Nkorho Bush Lodge gets top marks for location, despite not being on a perennial river (there is a very active waterhole in front of the Lodge). Hard against the unfenced Kruger boundary, there are very few other Lodges operating in this area and you get a swathe of land largely to yourselves. The relative tranquility leads to a disproportionate number of cheetah sightings as they thrive on the flat open plains surrounding the Lodge with fewer vehicles around to disturb them. Similarly your chance of seeing wild dogs is higher here (though still immensely lucky). Leopards are plentiful and lion prides resident.
Nkorho offers only seven chalets, so is intimate in feel. All rooms are ensuite with his and hers sinks, an indoor shower (rooms 1,3,6 and 7 have double showers) plus an outdoor shower. They offer verandahs with views across the bush. The focus is on comfort rather than super luxury, and you will be spending your time on drive, around the pool or at the main Lodge.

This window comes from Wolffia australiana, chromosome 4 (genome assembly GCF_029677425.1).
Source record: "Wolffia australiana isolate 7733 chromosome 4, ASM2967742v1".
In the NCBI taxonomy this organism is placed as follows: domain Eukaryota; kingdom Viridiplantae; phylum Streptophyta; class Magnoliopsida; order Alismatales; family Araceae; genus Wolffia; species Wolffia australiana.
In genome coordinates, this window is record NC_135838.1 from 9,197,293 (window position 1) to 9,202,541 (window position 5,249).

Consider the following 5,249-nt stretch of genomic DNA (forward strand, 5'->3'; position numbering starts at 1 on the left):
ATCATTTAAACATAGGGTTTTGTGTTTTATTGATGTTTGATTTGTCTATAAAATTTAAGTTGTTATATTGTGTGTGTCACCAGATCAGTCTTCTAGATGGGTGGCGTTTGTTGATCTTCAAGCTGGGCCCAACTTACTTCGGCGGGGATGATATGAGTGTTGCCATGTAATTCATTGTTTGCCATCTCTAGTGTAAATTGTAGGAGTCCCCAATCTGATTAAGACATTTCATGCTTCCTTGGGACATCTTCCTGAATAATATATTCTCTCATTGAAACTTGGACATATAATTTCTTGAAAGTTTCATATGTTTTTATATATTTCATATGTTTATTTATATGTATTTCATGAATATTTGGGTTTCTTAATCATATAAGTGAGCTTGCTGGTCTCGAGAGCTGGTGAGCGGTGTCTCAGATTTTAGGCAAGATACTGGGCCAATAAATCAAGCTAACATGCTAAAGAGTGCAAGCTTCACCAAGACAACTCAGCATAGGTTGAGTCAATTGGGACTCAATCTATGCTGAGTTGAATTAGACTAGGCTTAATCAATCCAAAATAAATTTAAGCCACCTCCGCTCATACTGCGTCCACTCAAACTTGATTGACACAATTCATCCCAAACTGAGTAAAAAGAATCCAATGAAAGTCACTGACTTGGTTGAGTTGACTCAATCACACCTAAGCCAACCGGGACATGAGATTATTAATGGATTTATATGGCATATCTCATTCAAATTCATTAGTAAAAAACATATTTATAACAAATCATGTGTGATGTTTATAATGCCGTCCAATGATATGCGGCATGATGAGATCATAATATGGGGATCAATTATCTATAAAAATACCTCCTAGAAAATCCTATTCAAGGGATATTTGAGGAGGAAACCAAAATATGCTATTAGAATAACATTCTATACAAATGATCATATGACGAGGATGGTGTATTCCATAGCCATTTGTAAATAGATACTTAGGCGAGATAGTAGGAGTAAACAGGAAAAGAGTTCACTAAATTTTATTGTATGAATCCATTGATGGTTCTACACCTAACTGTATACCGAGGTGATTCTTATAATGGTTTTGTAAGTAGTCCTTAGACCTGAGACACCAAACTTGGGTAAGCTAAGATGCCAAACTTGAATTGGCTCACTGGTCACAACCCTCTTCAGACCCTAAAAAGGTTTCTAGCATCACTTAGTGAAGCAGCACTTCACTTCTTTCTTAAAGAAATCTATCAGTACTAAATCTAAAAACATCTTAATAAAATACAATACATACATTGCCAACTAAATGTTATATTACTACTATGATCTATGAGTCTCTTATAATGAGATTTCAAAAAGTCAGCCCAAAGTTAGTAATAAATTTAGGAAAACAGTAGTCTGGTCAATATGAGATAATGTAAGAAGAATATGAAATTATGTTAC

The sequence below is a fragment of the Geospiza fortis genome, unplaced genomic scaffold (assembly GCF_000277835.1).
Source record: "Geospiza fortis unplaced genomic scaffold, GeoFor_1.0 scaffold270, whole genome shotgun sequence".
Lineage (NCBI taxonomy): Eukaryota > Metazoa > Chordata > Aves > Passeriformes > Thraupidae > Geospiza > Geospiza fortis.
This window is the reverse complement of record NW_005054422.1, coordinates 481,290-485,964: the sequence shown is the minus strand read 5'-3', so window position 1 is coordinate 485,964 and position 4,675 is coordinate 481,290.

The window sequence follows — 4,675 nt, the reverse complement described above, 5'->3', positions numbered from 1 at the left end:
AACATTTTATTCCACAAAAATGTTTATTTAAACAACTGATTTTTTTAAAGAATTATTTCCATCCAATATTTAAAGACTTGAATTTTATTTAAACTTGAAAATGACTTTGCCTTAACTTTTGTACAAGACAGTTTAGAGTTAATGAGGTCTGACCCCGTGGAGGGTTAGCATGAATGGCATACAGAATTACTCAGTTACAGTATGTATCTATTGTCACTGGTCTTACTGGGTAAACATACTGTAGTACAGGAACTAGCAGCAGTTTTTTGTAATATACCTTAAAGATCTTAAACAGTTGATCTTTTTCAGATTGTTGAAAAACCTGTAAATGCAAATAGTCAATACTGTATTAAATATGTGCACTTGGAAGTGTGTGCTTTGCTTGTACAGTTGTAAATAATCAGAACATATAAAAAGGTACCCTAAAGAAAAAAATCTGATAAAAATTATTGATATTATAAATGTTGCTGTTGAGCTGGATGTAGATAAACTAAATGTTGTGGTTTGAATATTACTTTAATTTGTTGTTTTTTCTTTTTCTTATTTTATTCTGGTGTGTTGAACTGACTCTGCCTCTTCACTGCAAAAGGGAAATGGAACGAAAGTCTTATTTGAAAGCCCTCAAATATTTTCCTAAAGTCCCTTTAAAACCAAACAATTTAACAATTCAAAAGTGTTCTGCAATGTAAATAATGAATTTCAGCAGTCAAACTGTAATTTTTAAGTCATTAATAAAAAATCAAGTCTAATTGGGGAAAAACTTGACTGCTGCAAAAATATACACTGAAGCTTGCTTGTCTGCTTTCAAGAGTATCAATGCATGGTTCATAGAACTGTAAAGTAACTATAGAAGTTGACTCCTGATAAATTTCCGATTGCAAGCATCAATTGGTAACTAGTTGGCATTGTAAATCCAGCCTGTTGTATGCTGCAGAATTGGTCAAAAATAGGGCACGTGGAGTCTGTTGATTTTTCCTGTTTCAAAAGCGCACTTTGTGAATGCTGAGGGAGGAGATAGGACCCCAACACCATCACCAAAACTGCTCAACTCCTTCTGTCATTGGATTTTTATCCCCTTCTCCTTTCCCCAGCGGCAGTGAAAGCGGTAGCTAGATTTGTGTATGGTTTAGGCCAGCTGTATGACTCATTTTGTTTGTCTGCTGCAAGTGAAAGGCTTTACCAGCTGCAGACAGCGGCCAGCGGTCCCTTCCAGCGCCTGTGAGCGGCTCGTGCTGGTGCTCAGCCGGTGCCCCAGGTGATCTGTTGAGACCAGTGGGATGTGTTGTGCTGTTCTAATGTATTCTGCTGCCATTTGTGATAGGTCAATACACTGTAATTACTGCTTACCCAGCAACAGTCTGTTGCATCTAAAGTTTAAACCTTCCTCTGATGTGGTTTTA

Rooms are not air conditioned but strong fans are roof-mounted. Ask for a waterhole view (rooms 5,6,7). Number seven is the honeymoon suite and the farthest from the Lodge it is larger and has the best view (particularly from the double shower). Lowest numbered rooms are closest to the main facilities and do not require an armed escort at night.
There is a spectacular rim-flow pool at the Lodge, and a rock pool close by for dips.
There is no river front traversing here, but plenty of waterholes (including a large one at the Lodge) and seasonal streams. Traversing takes place on adjacent properties (Cheetah Plains and Chitwa Chitwa) and some is further afield in a northern sector of Sabi Sand around Arathusa and Elephant Plains, which requires a drive along a main(ish) sand road to access. There is no traversing to the east because it is the Kruger (unfenced), so game can disappear over the horizon.